Hamman's sign in a teenager with spontaneous pneumomediastin
The present case has been reported in the Journal of Pediatrics. A previously healthy, 14-year-old boy presented with chest pain lasting 1 day. He had no complaints of fever, cough, dyspnea, nausea, or vomiting nor did he have any history of asthma or trauma.

Upon physical examination, a crackling sound synchronous with heartbeat, the so-called Hamman's sign, was noted on cardiac auscultation in the lower left sternal border. Lung auscultation was clear, and no heart murmur was present. No apparent subcutaneous emphysema was found.

The chest radiograph showed multiple linear air leaks along the trachea and subcutaneous emphysema in the right shoulder. The characteristic auscultations, radiographic findings, and the absence of signs of other triggers including asthma, trauma, and infection led us to diagnose spontaneous pneumomediastinum. The patient recovered within 1 week.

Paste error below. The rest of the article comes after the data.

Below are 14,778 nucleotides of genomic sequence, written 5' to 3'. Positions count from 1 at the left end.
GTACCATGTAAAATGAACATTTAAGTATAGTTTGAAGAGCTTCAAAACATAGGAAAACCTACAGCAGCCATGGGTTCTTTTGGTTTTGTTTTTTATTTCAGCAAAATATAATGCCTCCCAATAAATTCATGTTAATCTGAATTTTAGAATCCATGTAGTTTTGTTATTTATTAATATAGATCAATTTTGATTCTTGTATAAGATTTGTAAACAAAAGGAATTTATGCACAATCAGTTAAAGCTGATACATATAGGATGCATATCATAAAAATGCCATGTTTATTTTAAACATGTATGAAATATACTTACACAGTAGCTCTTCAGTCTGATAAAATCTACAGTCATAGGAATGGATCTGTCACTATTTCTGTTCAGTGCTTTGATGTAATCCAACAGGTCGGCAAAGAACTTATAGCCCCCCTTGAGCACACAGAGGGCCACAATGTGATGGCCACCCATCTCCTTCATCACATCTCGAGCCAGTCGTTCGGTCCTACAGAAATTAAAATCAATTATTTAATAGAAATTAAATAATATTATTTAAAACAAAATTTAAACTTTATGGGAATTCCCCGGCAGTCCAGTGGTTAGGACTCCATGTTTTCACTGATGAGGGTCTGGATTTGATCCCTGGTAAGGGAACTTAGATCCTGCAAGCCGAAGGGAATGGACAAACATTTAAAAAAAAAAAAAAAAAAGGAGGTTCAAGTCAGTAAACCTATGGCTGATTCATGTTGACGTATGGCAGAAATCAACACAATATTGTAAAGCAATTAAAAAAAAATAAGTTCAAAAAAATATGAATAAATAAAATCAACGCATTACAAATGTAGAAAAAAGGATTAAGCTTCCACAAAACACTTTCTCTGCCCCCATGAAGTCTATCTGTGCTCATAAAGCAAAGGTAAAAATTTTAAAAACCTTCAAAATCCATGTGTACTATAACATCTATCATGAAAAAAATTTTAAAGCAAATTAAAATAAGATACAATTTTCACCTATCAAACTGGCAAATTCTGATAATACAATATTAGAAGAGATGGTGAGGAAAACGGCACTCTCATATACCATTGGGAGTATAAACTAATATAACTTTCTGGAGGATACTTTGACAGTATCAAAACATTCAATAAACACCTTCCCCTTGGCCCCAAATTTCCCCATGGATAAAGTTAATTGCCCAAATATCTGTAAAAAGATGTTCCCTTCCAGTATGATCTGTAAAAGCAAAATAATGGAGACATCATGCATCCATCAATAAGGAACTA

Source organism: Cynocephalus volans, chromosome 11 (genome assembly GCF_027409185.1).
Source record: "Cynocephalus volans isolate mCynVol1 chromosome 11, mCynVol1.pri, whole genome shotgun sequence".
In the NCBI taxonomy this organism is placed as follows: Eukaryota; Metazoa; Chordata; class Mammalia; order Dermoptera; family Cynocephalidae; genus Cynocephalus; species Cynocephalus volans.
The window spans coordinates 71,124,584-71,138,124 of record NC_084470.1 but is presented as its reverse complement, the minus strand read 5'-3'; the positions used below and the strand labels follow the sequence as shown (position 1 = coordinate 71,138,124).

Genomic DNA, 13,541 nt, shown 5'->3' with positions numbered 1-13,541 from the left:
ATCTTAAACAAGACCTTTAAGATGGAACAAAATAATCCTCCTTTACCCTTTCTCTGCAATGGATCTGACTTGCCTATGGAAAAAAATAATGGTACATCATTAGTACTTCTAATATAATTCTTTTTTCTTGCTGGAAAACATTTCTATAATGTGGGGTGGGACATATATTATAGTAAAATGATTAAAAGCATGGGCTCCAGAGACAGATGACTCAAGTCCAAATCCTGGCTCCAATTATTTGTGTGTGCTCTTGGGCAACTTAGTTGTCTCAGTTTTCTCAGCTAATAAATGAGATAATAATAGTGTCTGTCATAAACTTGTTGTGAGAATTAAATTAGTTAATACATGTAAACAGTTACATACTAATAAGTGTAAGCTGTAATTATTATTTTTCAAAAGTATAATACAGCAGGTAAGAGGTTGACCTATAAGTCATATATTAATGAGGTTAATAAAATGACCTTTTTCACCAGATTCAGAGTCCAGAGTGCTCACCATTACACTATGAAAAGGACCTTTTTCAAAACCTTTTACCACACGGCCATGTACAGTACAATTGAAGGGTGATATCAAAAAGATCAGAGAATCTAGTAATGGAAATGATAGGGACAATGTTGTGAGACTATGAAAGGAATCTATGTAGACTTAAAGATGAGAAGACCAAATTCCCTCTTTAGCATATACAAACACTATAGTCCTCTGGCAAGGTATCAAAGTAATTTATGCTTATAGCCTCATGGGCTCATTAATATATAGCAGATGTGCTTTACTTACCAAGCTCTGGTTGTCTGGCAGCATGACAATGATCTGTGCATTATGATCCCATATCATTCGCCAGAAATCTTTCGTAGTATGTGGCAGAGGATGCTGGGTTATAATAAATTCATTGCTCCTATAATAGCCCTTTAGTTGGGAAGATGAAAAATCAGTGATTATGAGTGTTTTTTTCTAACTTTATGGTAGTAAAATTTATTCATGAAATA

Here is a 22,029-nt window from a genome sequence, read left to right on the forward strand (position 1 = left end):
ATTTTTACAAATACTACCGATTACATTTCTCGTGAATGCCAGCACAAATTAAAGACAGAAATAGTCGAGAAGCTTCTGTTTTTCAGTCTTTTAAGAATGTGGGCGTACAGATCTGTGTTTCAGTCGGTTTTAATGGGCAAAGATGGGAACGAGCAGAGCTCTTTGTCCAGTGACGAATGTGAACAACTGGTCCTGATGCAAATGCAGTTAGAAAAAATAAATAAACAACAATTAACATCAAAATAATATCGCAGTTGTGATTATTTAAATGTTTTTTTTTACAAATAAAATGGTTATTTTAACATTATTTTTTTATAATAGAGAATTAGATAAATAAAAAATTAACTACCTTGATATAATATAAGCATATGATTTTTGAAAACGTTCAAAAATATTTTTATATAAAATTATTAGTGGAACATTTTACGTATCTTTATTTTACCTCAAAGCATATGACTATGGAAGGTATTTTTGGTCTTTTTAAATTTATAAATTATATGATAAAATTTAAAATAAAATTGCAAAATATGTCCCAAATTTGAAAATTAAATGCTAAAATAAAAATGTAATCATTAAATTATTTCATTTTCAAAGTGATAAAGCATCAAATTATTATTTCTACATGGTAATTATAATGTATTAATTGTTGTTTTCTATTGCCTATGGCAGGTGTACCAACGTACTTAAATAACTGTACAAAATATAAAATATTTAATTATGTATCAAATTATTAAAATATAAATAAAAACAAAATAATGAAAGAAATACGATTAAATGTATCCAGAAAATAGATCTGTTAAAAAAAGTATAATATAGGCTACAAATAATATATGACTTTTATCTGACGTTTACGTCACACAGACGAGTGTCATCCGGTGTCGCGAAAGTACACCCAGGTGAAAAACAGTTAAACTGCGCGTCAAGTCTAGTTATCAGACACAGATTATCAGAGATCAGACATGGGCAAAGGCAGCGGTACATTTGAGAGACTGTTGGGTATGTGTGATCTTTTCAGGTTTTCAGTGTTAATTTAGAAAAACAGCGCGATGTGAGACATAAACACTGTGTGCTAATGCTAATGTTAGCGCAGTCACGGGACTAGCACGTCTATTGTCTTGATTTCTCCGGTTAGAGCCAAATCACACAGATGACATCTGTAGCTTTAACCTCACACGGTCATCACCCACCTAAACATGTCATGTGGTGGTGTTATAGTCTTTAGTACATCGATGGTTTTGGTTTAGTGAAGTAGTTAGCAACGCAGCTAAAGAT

Learning Points:-
• Spontaneous pneumomediastinum in children is uncommon, and the diagnosis is challenging for pediatricians and emergency department physicians.

• Although chest radiograph and computed tomography are useful, this case highlights the importance of auscultation for suspected spontaneous pneumomediastinum.

• This characteristic sound has been described variously as rasping, crunching, bubbling, crepitant, crackling, clicking, or popping1 and is thought to occur as a result of the compression of air-filled mediastinal tissue between the heart and anterior chest wall.

• Recognizing these findings is helpful for diagnosing spontaneous pneumomediastinum and may help avoiding unnecessary tests.

Source: https://pxmd.co/TlkqQ
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